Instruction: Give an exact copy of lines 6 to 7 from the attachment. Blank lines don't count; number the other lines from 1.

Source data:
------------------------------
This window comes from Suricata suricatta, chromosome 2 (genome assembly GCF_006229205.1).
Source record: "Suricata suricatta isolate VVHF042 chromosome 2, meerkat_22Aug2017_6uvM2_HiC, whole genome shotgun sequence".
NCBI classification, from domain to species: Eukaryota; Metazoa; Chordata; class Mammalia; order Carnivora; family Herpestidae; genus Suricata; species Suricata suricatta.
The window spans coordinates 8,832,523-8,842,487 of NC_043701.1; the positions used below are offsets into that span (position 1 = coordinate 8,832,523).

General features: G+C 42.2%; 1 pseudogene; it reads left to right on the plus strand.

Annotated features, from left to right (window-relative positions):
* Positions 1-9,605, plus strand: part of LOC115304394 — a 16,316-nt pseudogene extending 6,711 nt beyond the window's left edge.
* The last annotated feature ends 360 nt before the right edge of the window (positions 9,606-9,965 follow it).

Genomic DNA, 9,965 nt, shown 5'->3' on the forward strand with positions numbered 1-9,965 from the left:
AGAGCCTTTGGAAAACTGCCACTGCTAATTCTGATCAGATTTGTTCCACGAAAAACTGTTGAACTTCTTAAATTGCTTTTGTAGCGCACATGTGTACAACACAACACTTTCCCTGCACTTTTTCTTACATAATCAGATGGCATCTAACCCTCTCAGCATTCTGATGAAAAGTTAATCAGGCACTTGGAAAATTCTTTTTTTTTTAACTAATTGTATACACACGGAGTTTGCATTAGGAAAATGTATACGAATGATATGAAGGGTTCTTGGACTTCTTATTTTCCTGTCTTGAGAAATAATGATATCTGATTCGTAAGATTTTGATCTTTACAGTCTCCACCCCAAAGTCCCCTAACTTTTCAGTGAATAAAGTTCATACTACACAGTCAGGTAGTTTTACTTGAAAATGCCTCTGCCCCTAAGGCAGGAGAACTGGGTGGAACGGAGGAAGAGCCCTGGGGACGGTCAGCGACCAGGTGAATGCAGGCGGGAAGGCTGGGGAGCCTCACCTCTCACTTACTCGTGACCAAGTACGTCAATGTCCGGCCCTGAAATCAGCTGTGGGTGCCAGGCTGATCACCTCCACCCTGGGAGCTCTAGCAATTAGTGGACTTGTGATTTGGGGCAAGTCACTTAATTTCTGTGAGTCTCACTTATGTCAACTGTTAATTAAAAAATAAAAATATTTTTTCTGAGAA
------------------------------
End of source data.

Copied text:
Annotated features, from left to right (window-relative positions):
* Positions 1-9,605, plus strand: part of LOC115304394 — a 16,316-nt pseudogene extending 6,711 nt beyond the window's left edge.